Blade Runner 2049: Fans of the original have waited 35 years for a sequel to ‘Blade Runner’, and this week their wish is granted. After some glowing early reactions last week, and lots of high marking reviews (which we’re avoiding until we’ve seen the film!). ‘Blade Runner 2049’ hits UK cinemas this Thursday and the hype could not be any higher.

mother!: “One of the several trailers claims “you will never forget where you were the first time you saw Mother!”  I definitely won’t.  Never, and I mean never, has a film had me so on the edge of my seat, mouth agape, eyes unblinking, in the final act.  It is a slow burn, that at it’s crescendo, will tear you apart.  ‘Mother!’ may be the best film I won’t ever revisit; a dizzying experience that I will recommend to all at least once. ” – Read Sasha’s full review here and see ‘mother!’ before it leaves cinemas!

Kingsman: The Golden Circle: “‘The Golden Circle’ falls short of matching its predecessor, it’s still a lot of fun for fans of the original. There are ridiculous moments , very funny lines, great, silly action sequences, and it’s clear most of the cast are having a lot of fun, particularly Julianne Moore chewing the scenery as the big bad. If you love Kingsman like I do, you’re going to really enjoy this one. If you didn’t, it’s probably best you stay away.” – Rhys’ full review 

On TV

Monday

The Da Vinci Code (2006): A film you either love or hate, this proved unpopular with critics but a huge hit with the public, amassing over $700m at the box-office, obviously boosted by the global acclaim from Dan Brown’s novel which introduced a gripping, thought-provoking thriller that delved into history, shook it up and spat it back out. Tom Hanks is ever likeable in the role of Robert Langdon, doing this best to think, frown and plot his way through a hefty running time that starts from the 1st minute and doesn’t end until the 143rd. The beautiful Audrey Tautou, the wonderful Ian McKellen, the eerie Paul Bettany and fierce Jean Reno all add to the great supporting cast and replicate their literal characters perfectly with the right amount of menace, intelligence, danger and emotion. There is no denying it’s a very intelligent film, combining a fair amount of cat-and-mouse action that keeps that lingering threat present. With wonderful locations and set-design taking us from inside the Louvre to the historic Temple Church in London and a hauntingly beautiful score by Hans Zimmer, words aren’t always needed to paint a picture of sheer wonder as it unravels before you.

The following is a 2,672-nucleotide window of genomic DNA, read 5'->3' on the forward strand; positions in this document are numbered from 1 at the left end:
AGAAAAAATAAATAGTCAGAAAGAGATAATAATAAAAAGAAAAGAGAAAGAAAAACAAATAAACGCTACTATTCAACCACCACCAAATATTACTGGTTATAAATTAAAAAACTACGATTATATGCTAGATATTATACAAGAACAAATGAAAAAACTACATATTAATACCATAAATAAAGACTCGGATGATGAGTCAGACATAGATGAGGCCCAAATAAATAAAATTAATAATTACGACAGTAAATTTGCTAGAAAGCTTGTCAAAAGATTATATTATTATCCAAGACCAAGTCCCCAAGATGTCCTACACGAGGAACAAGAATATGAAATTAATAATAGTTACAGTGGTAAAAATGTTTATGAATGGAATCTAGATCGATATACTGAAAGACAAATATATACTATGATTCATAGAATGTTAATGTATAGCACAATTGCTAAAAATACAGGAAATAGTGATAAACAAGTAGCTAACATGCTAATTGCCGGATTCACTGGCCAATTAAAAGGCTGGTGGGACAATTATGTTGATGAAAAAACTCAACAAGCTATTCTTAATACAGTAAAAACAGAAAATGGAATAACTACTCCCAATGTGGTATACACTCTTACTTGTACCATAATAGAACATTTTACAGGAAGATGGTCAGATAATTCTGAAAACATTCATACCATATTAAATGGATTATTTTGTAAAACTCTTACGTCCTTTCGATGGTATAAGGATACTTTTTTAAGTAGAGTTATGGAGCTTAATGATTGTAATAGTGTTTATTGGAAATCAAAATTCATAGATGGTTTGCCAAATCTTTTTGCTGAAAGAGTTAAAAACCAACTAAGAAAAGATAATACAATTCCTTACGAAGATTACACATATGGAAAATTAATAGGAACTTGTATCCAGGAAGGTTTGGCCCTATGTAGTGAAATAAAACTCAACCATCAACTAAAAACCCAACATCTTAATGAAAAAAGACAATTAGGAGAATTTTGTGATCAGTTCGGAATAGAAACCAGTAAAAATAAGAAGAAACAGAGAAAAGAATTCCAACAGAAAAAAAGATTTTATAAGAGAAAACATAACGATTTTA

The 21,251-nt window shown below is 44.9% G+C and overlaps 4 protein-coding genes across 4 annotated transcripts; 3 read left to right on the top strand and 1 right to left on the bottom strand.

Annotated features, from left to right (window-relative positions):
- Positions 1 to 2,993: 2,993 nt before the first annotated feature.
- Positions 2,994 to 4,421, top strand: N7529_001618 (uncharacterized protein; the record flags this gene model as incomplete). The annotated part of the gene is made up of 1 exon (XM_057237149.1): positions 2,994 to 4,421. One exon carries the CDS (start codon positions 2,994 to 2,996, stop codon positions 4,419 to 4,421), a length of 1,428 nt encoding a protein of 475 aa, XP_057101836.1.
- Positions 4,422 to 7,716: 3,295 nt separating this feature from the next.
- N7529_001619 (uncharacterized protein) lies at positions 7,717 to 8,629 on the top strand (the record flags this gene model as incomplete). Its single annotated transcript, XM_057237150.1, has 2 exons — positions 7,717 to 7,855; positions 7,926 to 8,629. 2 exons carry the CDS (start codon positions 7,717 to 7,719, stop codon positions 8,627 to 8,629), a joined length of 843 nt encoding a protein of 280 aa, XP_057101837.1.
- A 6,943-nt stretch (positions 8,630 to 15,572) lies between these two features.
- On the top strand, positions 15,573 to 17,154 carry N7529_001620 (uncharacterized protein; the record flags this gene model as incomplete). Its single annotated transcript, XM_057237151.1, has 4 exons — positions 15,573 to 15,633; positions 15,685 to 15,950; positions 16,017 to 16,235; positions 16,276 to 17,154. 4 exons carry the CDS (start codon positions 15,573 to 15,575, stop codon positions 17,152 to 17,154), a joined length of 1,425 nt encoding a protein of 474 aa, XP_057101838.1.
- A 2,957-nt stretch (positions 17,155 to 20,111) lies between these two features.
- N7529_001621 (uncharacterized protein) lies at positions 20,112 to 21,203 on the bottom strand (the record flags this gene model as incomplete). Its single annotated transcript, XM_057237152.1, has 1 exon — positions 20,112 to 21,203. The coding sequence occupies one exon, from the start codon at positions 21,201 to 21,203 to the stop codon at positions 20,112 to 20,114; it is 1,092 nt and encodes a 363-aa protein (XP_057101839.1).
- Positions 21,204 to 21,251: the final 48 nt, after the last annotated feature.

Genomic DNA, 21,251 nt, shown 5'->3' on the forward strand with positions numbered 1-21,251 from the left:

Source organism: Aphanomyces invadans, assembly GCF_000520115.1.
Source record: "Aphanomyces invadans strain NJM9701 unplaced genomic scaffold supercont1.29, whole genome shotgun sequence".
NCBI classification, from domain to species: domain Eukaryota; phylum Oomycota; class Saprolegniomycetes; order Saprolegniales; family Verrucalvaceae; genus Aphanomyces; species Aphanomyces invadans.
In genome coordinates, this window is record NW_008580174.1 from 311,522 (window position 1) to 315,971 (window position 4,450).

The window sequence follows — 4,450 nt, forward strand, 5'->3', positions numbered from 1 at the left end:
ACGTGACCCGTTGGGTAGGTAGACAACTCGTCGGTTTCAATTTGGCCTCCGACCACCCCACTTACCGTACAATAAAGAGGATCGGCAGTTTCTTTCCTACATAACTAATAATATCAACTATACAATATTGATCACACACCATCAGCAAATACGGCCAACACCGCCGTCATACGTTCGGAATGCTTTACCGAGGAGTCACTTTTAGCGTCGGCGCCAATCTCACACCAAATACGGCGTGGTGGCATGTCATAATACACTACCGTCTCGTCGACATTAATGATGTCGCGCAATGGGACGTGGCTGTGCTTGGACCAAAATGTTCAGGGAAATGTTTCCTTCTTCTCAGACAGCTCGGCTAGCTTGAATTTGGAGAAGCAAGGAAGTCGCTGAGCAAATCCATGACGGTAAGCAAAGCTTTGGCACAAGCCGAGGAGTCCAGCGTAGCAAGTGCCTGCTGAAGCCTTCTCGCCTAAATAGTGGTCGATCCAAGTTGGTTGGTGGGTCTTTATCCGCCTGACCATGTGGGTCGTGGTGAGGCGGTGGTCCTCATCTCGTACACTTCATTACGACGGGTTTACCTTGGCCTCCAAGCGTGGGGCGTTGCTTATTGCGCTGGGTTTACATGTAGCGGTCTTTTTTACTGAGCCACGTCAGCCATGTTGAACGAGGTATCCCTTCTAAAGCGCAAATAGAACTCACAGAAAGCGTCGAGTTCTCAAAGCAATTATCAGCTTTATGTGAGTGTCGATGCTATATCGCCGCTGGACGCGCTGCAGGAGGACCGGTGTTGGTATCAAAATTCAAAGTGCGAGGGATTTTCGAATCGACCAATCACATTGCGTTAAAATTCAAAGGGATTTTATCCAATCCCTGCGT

Johnny English (2003): Rowan Atkinson stars as the oddly beloved spy, Johnny English, whose absurd antics get him caught up in some messy situations. English is put on assignment to stop the stealing of the Crown Jewels on display at the Tower of London. Along the way, he manages to put his mission in peril, because that's Johnny English for you! Peter Howitt directs this spy parody of a flick, and if Atkinson’s past roles have taught us anything, it's to never put your trust on the dopey guy! See Atkinson channel his inner comedy from his days of being Mr. Bean! Catch Johnny English
on E4 at 8pm!

Tuesday

22 Jump Street (2014): How do you follow up what’s genuinely considered as one of the best comedies of the decade? By sticking to the formula, and owning it. Jonah Hill and Channing Tatum return as the unlikely buddy cop duo and are as funny as each other, with great chemistry and boasting the bromance to end all bromances. On top of that, returning directors Phil Lord and Chris Miller are well aware the film is similar to the first, and let us in on that joke too. 22 Jump Street is a hilarious, meta trip through a buddy cop comedy that is arguably even funnier than its predecessor. Make sure you stick around for the credits. You won’t regret it.

Wednesday

Troy (2004):  From the surprise sword and sandal epic ‘Gladiator’ in 2000, it paved the way for many more to follow. One such outing is the Wolfgang Petersen helmed ‘Troy’ starring Brad Pitt as Greek warrior Achilles, Eric Bana as Trojan Prince Hector and Orlando Bloom as Paris. With sun-kissed skin a plenty, bulging biceps and plenty of rugged good looks, history never looked so flawless as it does here – but enough of that, this is a brutal, bold and brilliantly told story about the Greek war with Troy and the myths that were born from it. A stellar supporting cast, some lavish costumes and well-staged sword fights and action sequences make this a fair old slog, but one that takes its time to craft and tell a character-based story. For fans of ancient history and big budget movies, this is a must and a far better offering than many others of the genre.

American Heist (2014): Adrien Brody stars as Frankie, a man fresh out of prison and ready to relentlessly drag his little brother back into the kind of mess that got him locked up. They brothers reunite upon Frankie’s release only to partake in the biggest and last heist, for old time’s sake. We see Hayden Christensen gracing the screen as younger brother James. With the action and elements of pensive dramas, American Heist is an indie action flick most will find to be a guilty pleasure of sorts. Get into the madness of American Heist airing on Sony at 11pm.